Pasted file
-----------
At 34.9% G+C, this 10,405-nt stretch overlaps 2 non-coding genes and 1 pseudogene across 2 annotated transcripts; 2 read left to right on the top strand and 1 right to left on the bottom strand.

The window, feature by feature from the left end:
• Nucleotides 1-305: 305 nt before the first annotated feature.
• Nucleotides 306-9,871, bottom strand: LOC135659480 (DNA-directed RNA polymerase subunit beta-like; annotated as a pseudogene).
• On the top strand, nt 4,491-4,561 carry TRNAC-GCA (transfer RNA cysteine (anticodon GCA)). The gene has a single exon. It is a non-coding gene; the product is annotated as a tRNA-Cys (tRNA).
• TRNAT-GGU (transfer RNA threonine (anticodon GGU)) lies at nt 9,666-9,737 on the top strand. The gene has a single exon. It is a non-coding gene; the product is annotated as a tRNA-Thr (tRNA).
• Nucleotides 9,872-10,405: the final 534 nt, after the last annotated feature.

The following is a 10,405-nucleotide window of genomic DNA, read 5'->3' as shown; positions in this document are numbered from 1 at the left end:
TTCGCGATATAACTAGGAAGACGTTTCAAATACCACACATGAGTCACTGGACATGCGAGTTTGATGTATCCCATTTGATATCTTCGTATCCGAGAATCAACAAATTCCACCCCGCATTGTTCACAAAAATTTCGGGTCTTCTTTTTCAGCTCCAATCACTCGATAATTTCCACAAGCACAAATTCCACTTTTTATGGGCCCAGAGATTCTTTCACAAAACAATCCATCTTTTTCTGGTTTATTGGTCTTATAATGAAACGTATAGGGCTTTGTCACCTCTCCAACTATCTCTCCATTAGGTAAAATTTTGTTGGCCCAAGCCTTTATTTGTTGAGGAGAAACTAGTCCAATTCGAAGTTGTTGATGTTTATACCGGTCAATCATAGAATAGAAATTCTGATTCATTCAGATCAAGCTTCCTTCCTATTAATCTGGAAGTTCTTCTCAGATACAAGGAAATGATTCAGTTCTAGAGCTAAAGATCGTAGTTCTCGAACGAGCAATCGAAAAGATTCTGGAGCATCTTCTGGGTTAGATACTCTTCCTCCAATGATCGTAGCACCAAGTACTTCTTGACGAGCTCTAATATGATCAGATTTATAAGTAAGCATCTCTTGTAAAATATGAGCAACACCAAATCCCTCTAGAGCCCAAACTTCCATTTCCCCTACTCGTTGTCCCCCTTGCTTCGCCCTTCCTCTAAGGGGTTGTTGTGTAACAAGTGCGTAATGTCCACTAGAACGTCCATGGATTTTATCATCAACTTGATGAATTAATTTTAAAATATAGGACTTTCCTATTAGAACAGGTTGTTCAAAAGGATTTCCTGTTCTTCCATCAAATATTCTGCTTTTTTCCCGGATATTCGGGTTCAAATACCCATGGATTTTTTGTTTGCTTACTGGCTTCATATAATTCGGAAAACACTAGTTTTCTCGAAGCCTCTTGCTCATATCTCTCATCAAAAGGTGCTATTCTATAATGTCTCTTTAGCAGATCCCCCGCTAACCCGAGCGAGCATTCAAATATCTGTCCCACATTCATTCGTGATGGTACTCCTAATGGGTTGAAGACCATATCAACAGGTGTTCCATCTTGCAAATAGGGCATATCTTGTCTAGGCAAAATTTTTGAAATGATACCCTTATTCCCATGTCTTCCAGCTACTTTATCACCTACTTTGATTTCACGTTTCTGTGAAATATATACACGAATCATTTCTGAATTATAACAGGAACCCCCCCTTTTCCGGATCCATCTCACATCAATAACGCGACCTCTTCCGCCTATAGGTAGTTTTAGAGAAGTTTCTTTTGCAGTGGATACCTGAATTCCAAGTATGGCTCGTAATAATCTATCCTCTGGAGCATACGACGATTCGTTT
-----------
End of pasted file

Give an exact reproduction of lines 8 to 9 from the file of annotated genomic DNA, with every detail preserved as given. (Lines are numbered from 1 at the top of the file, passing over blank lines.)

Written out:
The following is a 10,405-nucleotide window of genomic DNA, read 5'->3' as shown; positions in this document are numbered from 1 at the left end:
TTCGCGATATAACTAGGAAGACGTTTCAAATACCACACATGAGTCACTGGACATGCGAGTTTGATGTATCCCATTTGATATCTTCGTATCCGAGAATCAACAAATTCCACCCCGCATTGTTCACAAAAATTTCGGGTCTTCTTTTTCAGCTCCAATCACTCGATAATTTCCACAAGCACAAATTCCACTTTTTATGGGCCCAGAGATTCTTTCACAAAACAATCCATCTTTTTCTGGTTTATTGGTCTTATAATGAAACGTATAGGGCTTTGTCACCTCTCCAACTATCTCTCCATTAGGTAAAATTTTGTTGGCCCAAGCCTTTATTTGTTGAGGAGAAACTAGTCCAATTCGAAGTTGTTGATGTTTATACCGGTCAATCATAGAATAGAAATTCTGATTCATTCAGATCAAGCTTCCTTCCTATTAATCTGGAAGTTCTTCTCAGATACAAGGAAATGATTCAGTTCTAGAGCTAAAGATCGTAGTTCTCGAACGAGCAATCGAAAAGATTCTGGAGCATCTTCTGGGTTAGATACTCTTCCTCCAATGATCGTAGCACCAAGTACTTCTTGACGAGCTCTAATATGATCAGATTTATAAGTAAGCATCTCTTGTAAAATATGAGCAACACCAAATCCCTCTAGAGCCCAAACTTCCATTTCCCCTACTCGTTGTCCCCCTTGCTTCGCCCTTCCTCTAAGGGGTTGTTGTGTAACAAGTGCGTAATGTCCACTAGAACGTCCATGGATTTTATCATCAACTTGATGAATTAATTTTAAAATATAGGACTTTCCTATTAGAACAGGTTGTTCAAAAGGATTTCCTGTTCTTCCATCAAATATTCTGCTTTTTTCCCGGATATTCGGGTTCAAATACCCATGGATTTTTTGTTTGCTTACTGGCTTCATATAATTCGGAAAACACTAGTTTTCTCGAAGCCTCTTGCTCATATCTCTCATCAAAAGGTGCTATTCTATAATGTCTCTTTAGCAGATCCCCCGCTAACCCGAGCGAGCATTCAAATATCTGTCCCACATTCATTCGTGATGGTACTCCTAATGGGTTGAAGACCATATCAACAGGTGTTCCATCTTGCAAATAGGGCATATCTTGTCTAGGCAAAATTTTTGAAATGATACCCTTATTCCCATGTCTTCCAGCTACTTTATCACCTACTTTGATTTCACGTTTCTGTGAAATATATACACGAATCATTTCTGAATTATAACAGGAACCCCCCCTTTTCCGGATCCATCTCACATCAATAACGCGACCTCTTCCGCCTATAGGTAGTTTTAGAGAAGTTTCTTTTGCAGTGGATACCTGAATTCCAAGTATGGCTCGTAATAATCTATCCTCTGGAGCATACGACGATTCGTTT